All relevant studies identified that discuss the outcome of medical or surgical management of pyothorax, or directly compare outcomes of both medical and surgical canine pyothorax cases, are either retrospective case series, or literature reviews that do not add new information to the literature. Retrospective case series sit low on the hierarchy of evidence, so meaningful clinical conclusions are difficult to draw.

It appears that many cases across these studies are initially medically managed first before escalating to surgical management adding significant bias to their results, and every surgical case appeared to have received medical (either invasive, non-invasive, or both) treatment, therefore it remains prudent to consider that some surgically managed cases may have recovered with medical management alone. Further to this, it appears that pyothorax aetiology is often the deciding factor when it comes to choice of treatment modality, and this alone may bring about variations in survival rates. There also appears to be a wide range of treatment modalities applied in all studies, even between cases within the same patient groups, and there is rarely any mention of criteria for treatment selection.

It appears from consulting the available literature that invasive medical management (thoracic drainage and lavage via in-dwelling thoracostomy tubes and antimicrobial therapy) and surgical management (in conjunction with antimicrobial therapy) of canine pyothorax provide better long-term survival rates compared to non-invasive medical management (antimicrobial therapy, with or without thoracocentesis) alone. However, until higher quality (prospective, randomised, blinded) research directly comparing standardised medical and surgical management of canine pyothorax is made available, it is difficult to draw meaningful conclusions from the available research.

Methodology Section

Search Strategy
Databases searched and dates covered: CAB Abstracts via the Ovid platform, covering from 1973 to 2016 Week 51. Medline via the Ovid platform, covering from 1946 to 2017.
Search terms: (dog OR dogs OR canine) AND (empyema OR empyema, pleural OR pleurisy OR pleuritic OR pyothorax)
Dates searches performed: January 8th 2017

Exclusion / Inclusion Criteria
Exclusion: Articles not available in English, single case reports, book chapters, conference proceedings, articles which were not relevant to the PICO question, articles listed on but not provided by the searched databases
Inclusion: Articles available in English which were relevant to the PICO. Articles had to involve more than one animal. Literature reviews were included.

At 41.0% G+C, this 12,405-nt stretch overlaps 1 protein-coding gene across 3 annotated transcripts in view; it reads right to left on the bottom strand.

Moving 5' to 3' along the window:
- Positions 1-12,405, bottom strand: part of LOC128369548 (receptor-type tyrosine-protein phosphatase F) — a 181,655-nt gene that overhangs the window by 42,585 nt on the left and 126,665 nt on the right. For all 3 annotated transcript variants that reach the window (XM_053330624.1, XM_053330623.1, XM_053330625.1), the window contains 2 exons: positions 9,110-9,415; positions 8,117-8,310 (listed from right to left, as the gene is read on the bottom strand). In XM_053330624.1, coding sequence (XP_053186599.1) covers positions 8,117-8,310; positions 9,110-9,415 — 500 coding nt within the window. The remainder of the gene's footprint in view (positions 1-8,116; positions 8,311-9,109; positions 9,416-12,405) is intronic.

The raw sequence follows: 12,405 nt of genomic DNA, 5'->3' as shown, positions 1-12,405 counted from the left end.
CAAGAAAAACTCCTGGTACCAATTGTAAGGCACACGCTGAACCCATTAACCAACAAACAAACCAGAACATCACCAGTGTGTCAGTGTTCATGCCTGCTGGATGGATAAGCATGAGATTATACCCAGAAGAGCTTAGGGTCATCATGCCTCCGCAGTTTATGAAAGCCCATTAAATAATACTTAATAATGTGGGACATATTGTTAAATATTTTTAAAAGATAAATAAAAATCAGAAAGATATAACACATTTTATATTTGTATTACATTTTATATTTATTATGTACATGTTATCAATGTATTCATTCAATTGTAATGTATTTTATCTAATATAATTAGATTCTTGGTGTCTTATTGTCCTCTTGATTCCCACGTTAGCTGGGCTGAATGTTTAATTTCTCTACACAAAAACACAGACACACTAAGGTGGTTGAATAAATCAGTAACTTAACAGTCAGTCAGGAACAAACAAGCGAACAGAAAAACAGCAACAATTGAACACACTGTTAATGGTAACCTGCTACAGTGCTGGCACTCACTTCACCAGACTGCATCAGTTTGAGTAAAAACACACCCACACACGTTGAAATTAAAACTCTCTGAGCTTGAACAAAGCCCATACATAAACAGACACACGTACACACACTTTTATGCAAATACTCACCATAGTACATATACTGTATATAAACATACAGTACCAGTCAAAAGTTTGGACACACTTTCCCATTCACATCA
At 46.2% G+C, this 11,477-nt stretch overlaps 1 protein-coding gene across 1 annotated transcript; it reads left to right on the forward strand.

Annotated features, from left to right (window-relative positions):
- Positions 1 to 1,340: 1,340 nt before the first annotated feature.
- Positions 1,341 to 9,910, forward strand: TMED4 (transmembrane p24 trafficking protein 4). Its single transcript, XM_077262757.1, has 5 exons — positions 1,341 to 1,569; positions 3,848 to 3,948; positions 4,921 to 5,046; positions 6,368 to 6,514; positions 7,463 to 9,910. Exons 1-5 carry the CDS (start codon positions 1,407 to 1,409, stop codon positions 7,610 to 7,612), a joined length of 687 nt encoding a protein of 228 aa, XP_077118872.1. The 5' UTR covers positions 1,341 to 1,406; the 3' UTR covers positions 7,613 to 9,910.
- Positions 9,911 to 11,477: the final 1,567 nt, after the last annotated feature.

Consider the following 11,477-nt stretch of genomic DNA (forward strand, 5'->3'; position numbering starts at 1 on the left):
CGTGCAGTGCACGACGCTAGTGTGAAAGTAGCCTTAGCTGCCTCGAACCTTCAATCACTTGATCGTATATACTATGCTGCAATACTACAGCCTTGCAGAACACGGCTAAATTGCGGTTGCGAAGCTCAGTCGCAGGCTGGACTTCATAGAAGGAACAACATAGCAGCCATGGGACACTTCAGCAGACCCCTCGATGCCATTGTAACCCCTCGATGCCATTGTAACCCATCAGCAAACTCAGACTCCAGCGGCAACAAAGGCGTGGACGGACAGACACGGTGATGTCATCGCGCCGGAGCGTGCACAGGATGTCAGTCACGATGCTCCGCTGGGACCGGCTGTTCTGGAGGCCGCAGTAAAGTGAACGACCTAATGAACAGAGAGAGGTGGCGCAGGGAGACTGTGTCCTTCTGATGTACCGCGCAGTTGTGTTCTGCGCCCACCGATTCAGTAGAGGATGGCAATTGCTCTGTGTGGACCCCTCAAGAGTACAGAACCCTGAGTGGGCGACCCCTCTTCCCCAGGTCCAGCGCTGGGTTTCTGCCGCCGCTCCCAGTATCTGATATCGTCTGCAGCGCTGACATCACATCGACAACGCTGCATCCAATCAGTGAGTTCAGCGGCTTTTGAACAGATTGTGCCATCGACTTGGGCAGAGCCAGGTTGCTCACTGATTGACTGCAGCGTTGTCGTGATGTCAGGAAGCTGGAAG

Search Outcome

Database

Number of results

Excluded – non English language publication

Excluded – single case report

Excluded – book chapter

Excluded – conference proceedings

Excluded – irrelevant to PICO

Excluded – paper not accessible

Total relevant papers

CAB Abstracts

183 58 2 4 5 98 3 13

Medline

139 19 1 0 0 106 1 12

Total relevant papers when duplicates removed

13


Conflict of Interest

The authors declare no conflicts of interest.


References

  1. Bach, J.F. Balakrishnan, A. (2015) Retrospective comparison of the costs between medical and surgical treatment of canine pyothorax. Canadian Veterinary Journal, 56 (11) pp. 1140-1143.
  2. Boothe, H.W. et al. (2010) Evaluation of outcomes in dogs treated for pyothorax: 46 cases (1983-2001). Journal of the American Veterinary Medical Association, 236 (6), pp. 657-663. http://dx.doi.org/10.2460/javma.236.6.657
  3. Demetriou, J.L. et al. (2002) Canine and feline pyothorax: a retrospective study of 50 cases in the UK and Ireland. Journal of Small Animal Practice; 43 (9) pp. 388-394.
  4. Frendin, J. (1997) Pyogranulomatous pleuritis with empyema in hunting dogs. Zentralbl Veterinarmed A, 44 (3), pp. 167-178. http://dx.doi.org/10.1111/j.1439-0442.1997.tb01098.x
  5. Johnson, M.S. Martin, M.W.S (2006) Successful medical treatment of 15 dogs with pyothorax. Journal of Small Animal Practice, 48 (1), pp. 12-16.
  6. Lee, K.C.L (2014) Surgical or medical management of pyothorax in dogs? Veterinary Record, 174 (24), pp. 605-606. http://dx.doi.org/10.1136/vr.g3817
  7. MacPhail, C.M (2007) Medical and Surgical Management of Pyothorax. Veterinary Clinics of North America, 37 (5), pp. 975-988. http://dx.doi.org/10.1016/j.cvsm.2007.05.012
  8. Meakin, L.B. et al. (2013) Prevalence, outcome and risk factors for postoperative pyothorax in 232 dogs undergoing thoracic surgery. Journal of Small Animal Practice, 54 (6) pp. 313-317. http://dx.doi.org/10.1111/jsap.12064
  9. Mellanby, R.J. Villiers, E. Herrtage, M.E. (2002) Canine pleural and mediastinal effusions: a retrospective study of 81 cases. Journal of Small Animal Practice, 43 pp. 447-451.
  10. Piek, C.J. Robben, J.H. (2000) Pyothorax in nine dogs. The Veterinary Quarterly, 22 (2), pp. 107-111. http://dx.doi.org/10.1080/01652176.2000.9695035
  11. Robertson, S.A. et al. (1983) Thoracic empyema in the dog: a report of twenty-two cases. Journal of Small Animal Practice, 24 (2), pp. 103-119. http://dx.doi.org/10.1111/j.1748-5827.1983.tb00419.x
  12. Rooney, M.B. Monnet, E. (2002) Medical and surgical treatment of pyothorax in dogs: 26 cases (1991-2001). Journal of the American Veterinary Medical Association, 221 (1), pp. 86-92.
  13. Stillion, J.R. Letendre, J.A. (2015) A clinical review of the pathophysiology, diagnosis, and treatment of pyothorax in dogs and cats. Journal of Veterinary Emergency and Critical Care, 25 (1), pp. 113-129.